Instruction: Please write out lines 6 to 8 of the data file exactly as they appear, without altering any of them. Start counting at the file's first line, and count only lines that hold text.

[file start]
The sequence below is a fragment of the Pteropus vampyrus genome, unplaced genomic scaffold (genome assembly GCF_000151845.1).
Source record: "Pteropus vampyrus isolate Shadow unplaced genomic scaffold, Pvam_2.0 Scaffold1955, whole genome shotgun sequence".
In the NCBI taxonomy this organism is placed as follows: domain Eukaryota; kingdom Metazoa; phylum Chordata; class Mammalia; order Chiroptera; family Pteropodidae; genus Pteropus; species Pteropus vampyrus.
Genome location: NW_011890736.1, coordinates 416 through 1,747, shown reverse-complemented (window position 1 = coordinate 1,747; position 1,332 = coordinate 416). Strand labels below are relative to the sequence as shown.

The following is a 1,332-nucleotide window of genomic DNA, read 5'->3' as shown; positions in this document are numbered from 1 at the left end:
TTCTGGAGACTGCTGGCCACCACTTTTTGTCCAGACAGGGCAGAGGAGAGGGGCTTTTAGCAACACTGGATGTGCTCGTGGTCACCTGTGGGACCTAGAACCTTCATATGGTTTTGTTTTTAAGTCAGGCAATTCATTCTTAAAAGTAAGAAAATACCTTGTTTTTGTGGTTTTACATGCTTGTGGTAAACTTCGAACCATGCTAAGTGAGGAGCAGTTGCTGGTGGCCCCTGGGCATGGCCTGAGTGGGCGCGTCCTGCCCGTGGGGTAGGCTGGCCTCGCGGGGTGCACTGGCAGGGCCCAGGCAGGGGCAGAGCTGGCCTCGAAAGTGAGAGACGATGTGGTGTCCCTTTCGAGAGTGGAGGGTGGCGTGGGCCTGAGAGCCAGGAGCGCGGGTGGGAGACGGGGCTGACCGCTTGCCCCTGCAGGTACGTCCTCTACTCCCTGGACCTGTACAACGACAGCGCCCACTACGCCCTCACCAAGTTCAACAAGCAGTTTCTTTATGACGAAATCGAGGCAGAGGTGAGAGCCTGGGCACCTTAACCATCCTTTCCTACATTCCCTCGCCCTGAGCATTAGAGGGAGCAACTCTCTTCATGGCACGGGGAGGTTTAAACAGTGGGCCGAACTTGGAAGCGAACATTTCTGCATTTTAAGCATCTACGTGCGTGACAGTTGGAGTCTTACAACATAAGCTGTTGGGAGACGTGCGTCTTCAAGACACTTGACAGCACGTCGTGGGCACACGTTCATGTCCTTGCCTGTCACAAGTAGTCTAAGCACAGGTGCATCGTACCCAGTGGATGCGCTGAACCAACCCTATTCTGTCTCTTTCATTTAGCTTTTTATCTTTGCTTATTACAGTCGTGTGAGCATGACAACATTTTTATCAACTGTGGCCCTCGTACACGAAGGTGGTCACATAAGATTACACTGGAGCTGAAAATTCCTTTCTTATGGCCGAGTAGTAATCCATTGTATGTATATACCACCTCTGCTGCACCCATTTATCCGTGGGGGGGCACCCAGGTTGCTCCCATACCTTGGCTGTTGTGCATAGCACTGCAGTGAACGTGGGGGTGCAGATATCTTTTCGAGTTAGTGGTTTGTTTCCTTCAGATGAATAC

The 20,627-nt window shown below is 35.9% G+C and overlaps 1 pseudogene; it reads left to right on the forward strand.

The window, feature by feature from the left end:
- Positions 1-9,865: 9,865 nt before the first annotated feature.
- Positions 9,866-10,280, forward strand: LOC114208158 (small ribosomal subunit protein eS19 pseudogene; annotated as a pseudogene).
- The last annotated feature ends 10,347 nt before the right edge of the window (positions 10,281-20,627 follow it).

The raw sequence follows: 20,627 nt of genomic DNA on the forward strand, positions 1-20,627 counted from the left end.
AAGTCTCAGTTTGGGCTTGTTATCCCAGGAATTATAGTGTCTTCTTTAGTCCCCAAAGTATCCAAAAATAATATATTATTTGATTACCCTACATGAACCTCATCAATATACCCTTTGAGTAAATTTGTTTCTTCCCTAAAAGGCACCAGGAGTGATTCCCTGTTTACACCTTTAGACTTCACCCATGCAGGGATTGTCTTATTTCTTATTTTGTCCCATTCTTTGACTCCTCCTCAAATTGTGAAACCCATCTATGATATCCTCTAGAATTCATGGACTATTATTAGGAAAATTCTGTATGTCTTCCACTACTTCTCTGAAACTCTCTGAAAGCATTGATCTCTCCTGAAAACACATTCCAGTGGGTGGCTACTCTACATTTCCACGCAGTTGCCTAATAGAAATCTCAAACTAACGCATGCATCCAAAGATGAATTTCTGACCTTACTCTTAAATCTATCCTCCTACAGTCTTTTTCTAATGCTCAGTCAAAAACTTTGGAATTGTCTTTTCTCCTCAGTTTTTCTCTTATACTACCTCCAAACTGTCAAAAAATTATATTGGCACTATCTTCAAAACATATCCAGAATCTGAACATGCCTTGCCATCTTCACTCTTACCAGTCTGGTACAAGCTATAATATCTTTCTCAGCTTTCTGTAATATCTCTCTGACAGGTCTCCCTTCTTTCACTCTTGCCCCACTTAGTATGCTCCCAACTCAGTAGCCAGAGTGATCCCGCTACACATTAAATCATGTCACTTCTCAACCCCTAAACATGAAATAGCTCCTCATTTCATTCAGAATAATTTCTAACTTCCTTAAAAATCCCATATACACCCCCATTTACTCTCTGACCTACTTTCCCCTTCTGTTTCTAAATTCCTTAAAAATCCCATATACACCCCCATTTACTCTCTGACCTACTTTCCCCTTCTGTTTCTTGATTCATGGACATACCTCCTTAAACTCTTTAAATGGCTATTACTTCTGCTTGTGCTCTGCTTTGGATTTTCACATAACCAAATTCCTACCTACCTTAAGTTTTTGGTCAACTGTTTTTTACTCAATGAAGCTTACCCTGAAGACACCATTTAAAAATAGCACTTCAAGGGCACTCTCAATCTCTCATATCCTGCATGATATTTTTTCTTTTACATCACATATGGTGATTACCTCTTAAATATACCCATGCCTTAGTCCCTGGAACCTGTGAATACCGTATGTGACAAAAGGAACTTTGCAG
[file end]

TTCTGGAGACTGCTGGCCACCACTTTTTGTCCAGACAGGGCAGAGGAGAGGGGCTTTTAGCAACACTGGATGTGCTCGTGGTCACCTGTGGGACCTAGAACCTTCATATGGTTTTGTTTTTAAGTCAGGCAATTCATTCTTAAAAGTAAGAAAATACCTTGTTTTTGTGGTTTTACATGCTTGTGGTAAACTTCGAACCATGCTAAGTGAGGAGCAGTTGCTGGTGGCCCCTGGGCATGGCCTGAGTGGGCGCGTCCTGCCCGTGGGGTAGGCTGGCCTCGCGGGGTGCACTGGCAGGGCCCAGGCAGGGGCAGAGCTGGCCTCGAAAGTGAGAGACGATGTGGTGTCCCTTTCGAGAGTGGAGGGTGGCGTGGGCCTGAGAGCCAGGAGCGCGGGTGGGAGACGGGGCTGACCGCTTGCCCCTGCAGGTACGTCCTCTACTCCCTGGACCTGTACAACGACAGCGCCCACTACGCCCTCACCAAGTTCAACAAGCAGTTTCTTTATGACGAAATCGAGGCAGAGGTGAGAGCCTGGGCACCTTAACCATCCTTTCCTACATTCCCTCGCCCTGAGCATTAGAGGGAGCAACTCTCTTCATGGCACGGGGAGGTTTAAACAGTGGGCCGAACTTGGAAGCGAACATTTCTGCATTTTAAGCATCTACGTGCGTGACAGTTGGAGTCTTACAACATAAGCTGTTGGGAGACGTGCGTCTTCAAGACACTTGACAGCACGTCGTGGGCACACGTTCATGTCCTTGCCTGTCACAAGTAGTCTAAGCACAGGTGCATCGTACCCAGTGGATGCGCTGAACCAACCCTATTCTGTCTCTTTCATTTAGCTTTTTATCTTTGCTTATTACAGTCGTGTGAGCATGACAACATTTTTATCAACTGTGGCCCTCGTACACGAAGGTGGTCACATAAGATTACACTGGAGCTGAAAATTCCTTTCTTATGGCCGAGTAGTAATCCATTGTATGTATATACCACCTCTGCTGCACCCATTTATCCGTGGGGGGGCACCCAGGTTGCTCCCATACCTTGGCTGTTGTGCATAGCACTGCAGTGAACGTGGGGGTGCAGATATCTTTTCGAGTTAGTGGTTTGTTTCCTTCAGATGAATAC

The 20,627-nt window shown below is 35.9% G+C and overlaps 1 pseudogene; it reads left to right on the forward strand.

The window, feature by feature from the left end: